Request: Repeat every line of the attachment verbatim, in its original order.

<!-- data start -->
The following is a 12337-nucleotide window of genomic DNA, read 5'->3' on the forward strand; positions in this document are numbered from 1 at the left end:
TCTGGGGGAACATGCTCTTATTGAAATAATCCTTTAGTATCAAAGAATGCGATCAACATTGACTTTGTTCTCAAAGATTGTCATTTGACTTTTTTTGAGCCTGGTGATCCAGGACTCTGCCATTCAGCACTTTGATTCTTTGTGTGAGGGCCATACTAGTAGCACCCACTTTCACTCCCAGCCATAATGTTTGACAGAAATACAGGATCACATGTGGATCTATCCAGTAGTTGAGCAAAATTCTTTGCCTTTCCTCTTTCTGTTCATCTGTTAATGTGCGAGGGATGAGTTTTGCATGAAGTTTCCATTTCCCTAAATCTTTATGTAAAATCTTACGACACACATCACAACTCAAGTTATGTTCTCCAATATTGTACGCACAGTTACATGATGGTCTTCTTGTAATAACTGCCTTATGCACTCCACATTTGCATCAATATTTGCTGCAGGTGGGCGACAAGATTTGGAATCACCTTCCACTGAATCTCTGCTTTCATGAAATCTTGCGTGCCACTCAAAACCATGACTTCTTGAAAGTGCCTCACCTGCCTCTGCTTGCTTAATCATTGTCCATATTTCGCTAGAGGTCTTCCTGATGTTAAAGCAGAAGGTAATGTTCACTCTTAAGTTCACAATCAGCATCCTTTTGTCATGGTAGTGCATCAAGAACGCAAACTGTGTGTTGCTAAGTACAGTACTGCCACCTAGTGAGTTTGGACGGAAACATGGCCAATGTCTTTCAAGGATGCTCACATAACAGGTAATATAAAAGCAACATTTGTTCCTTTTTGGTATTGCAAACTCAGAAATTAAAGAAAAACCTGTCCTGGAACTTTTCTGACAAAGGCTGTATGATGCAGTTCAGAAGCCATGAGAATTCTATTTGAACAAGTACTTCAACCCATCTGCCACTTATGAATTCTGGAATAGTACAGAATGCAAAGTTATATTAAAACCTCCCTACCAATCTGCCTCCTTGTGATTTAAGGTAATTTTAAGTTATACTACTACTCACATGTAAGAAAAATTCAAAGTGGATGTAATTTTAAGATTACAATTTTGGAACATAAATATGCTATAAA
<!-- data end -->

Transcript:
The following is a 12337-nucleotide window of genomic DNA, read 5'->3' on the forward strand; positions in this document are numbered from 1 at the left end:
TCTGGGGGAACATGCTCTTATTGAAATAATCCTTTAGTATCAAAGAATGCGATCAACATTGACTTTGTTCTCAAAGATTGTCATTTGACTTTTTTTGAGCCTGGTGATCCAGGACTCTGCCATTCAGCACTTTGATTCTTTGTGTGAGGGCCATACTAGTAGCACCCACTTTCACTCCCAGCCATAATGTTTGACAGAAATACAGGATCACATGTGGATCTATCCAGTAGTTGAGCAAAATTCTTTGCCTTTCCTCTTTCTGTTCATCTGTTAATGTGCGAGGGATGAGTTTTGCATGAAGTTTCCATTTCCCTAAATCTTTATGTAAAATCTTACGACACACATCACAACTCAAGTTATGTTCTCCAATATTGTACGCACAGTTACATGATGGTCTTCTTGTAATAACTGCCTTATGCACTCCACATTTGCATCAATATTTGCTGCAGGTGGGCGACAAGATTTGGAATCACCTTCCACTGAATCTCTGCTTTCATGAAATCTTGCGTGCCACTCAAAACCATGACTTCTTGAAAGTGCCTCACCTGCCTCTGCTTGCTTAATCATTGTCCATATTTCGCTAGAGGTCTTCCTGATGTTAAAGCAGAAGGTAATGTTCACTCTTAAGTTCACAATCAGCATCCTTTTGTCATGGTAGTGCATCAAGAACGCAAACTGTGTGTTGCTAAGTACAGTACTGCCACCTAGTGAGTTTGGACGGAAACATGGCCAATGTCTTTCAAGGATGCTCACATAACAGGTAATATAAAAGCAACATTTGTTCCTTTTTGGTATTGCAAACTCAGAAATTAAAGAAAAACCTGTCCTGGAACTTTTCTGACAAAGGCTGTATGATGCAGTTCAGAAGCCATGAGAATTCTATTTGAACAAGTACTTCAACCCATCTGCCACTTATGAATTCTGGAATAGTACAGAATGCAAAGTTATATTAAAACCTCCCTACCAATCTGCCTCCTTGTGATTTAAGGTAATTTTAAGTTATACTACTACTCACATGTAAGAAAAATTCAAAGTGGATGTAATTTTAAGATTACAATTTTGGAACATAAATATGCTATAAA